Some agencies did not comply with certain methodology reporting requirements for the programs. For example, 3 of the 11 participating agencies did not itemize the specific programs they excluded from their extramural R&D in their required methodology reports, or did not explain the reasons why they excluded the programs, or both. GAO also found that SBA did not assess whether the information it collected was adequate to appropriately analyze agencies' methodology reports. Without such an assessment, SBA cannot provide Congress with an accurate analysis of how agencies calculate their extramural R&D. Furthermore, SBA has not issued its required report to Congress on the programs for fiscal year 2013.

Basing the programs' spending requirements on total R&D instead of extramural R&D could increase the amount of each agency's spending requirement and increase the number of agencies required to participate. Some agency officials said that basing the calculation methodology on their total R&D budget would make administering their programs easier, but officials at other agencies said that the change could result in reduced funding for intramural research and extramural research outside of the SBIR and STTR programs.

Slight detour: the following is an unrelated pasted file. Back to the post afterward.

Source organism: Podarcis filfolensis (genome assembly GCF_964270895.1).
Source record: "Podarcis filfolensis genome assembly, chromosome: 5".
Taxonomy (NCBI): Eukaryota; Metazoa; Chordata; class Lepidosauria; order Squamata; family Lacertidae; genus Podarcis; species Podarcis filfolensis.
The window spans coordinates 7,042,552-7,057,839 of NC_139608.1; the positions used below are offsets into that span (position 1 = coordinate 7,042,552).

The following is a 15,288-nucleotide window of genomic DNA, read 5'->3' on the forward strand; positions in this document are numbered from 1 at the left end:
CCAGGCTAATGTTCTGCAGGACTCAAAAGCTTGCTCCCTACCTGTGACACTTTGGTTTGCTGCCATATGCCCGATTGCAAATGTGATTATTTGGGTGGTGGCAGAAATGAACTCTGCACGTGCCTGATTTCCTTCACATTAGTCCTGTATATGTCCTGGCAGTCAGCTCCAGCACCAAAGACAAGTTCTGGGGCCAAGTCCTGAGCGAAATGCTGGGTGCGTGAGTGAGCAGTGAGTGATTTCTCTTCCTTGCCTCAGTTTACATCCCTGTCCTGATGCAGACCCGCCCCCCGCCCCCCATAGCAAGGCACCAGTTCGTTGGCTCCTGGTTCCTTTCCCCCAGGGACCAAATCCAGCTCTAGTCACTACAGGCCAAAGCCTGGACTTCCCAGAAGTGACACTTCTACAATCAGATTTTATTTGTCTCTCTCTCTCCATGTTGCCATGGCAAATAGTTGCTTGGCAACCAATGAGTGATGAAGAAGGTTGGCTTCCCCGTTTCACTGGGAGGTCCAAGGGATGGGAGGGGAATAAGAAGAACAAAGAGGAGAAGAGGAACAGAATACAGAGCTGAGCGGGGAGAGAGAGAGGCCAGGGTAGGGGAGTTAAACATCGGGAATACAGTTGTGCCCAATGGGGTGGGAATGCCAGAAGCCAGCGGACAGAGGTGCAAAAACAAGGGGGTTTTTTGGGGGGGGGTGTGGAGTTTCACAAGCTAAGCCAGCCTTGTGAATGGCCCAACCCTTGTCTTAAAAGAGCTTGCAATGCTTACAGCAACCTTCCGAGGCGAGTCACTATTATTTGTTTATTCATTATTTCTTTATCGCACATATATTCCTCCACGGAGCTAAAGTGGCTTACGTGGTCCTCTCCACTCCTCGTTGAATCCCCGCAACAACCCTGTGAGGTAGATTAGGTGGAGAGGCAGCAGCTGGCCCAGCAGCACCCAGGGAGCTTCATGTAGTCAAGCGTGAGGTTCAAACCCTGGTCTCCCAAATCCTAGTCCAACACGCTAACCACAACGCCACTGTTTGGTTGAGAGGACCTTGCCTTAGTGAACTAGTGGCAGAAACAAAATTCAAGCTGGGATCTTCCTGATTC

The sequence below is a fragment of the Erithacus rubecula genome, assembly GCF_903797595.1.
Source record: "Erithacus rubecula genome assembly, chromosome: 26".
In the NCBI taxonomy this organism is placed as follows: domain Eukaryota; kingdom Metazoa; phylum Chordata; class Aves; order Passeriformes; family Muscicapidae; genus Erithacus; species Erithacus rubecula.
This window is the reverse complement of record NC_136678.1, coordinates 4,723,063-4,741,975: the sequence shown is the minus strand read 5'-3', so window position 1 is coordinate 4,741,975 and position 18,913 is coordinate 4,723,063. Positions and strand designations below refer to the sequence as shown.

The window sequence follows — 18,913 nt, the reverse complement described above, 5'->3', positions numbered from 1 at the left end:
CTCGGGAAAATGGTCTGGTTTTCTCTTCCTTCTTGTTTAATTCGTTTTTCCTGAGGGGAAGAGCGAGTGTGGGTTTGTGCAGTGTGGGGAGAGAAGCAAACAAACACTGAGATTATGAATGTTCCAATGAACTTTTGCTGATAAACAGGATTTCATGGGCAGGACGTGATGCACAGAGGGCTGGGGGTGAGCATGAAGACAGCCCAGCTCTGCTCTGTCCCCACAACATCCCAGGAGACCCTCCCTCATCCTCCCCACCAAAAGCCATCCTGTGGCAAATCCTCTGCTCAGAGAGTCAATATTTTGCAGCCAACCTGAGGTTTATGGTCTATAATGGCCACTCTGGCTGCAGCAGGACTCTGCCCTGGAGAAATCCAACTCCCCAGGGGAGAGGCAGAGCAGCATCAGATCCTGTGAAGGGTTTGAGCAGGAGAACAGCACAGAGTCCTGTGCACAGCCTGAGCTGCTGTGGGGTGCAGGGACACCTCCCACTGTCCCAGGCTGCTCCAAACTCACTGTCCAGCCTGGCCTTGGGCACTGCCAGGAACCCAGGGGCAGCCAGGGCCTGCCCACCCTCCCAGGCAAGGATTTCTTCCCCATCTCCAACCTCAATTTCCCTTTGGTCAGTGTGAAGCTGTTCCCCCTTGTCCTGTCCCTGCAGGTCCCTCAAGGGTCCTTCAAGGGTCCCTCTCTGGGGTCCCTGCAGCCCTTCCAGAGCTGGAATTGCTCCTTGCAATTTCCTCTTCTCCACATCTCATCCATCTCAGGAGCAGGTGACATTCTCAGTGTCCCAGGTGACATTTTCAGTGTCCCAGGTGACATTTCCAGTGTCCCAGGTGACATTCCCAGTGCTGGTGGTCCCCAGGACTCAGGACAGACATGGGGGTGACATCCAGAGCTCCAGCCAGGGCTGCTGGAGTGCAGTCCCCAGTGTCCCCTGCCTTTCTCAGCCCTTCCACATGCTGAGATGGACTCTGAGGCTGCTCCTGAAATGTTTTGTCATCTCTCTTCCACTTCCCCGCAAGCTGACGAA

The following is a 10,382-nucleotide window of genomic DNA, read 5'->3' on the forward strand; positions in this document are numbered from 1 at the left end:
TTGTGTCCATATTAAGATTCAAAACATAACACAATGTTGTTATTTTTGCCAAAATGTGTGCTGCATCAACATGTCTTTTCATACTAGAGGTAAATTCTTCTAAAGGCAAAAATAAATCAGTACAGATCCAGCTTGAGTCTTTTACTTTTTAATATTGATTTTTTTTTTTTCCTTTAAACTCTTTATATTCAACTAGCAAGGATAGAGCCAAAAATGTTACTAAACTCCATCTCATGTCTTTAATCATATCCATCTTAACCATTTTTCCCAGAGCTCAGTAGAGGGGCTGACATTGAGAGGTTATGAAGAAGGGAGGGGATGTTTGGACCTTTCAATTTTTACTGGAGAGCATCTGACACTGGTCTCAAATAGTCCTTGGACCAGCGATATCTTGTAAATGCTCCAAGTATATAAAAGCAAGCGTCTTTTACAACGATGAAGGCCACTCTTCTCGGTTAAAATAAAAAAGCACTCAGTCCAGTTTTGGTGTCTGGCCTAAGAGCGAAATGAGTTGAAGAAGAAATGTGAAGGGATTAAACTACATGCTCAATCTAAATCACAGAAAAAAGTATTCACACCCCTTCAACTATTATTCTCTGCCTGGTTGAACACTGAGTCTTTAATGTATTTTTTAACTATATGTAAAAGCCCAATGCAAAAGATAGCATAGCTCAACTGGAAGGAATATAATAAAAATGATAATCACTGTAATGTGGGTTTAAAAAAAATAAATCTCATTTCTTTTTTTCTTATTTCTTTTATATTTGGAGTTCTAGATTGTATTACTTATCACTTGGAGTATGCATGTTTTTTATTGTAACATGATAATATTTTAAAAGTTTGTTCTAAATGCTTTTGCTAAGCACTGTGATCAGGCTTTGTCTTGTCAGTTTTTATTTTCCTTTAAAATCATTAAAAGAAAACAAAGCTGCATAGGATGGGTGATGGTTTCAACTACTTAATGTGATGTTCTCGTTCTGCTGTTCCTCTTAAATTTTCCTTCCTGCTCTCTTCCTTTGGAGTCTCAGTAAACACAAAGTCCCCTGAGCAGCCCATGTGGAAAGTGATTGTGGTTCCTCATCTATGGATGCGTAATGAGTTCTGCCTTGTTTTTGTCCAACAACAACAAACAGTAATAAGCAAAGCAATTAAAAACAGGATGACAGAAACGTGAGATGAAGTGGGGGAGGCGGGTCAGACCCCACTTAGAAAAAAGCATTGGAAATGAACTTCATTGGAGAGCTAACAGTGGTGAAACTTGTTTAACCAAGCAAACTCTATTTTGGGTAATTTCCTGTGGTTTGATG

Little is known about total administrative spending on the programs for fiscal year 2013 because the agencies that participate are not required to and do not fully track these costs. Six agencies participated in an administrative pilot program that allowed them to spend program funds on new administrative and oversight activities in fiscal year 2013. These agencies reported spending $12.3 million on these activities, but this amount does not represent total administrative spending. Additionally, this is about 20 percent of what the agencies had planned to spend on the administrative pilot program at the beginning of the fiscal year. Program managers at seven agencies told GAO that they would prefer that the administrative pilot program were either extended or made permanent.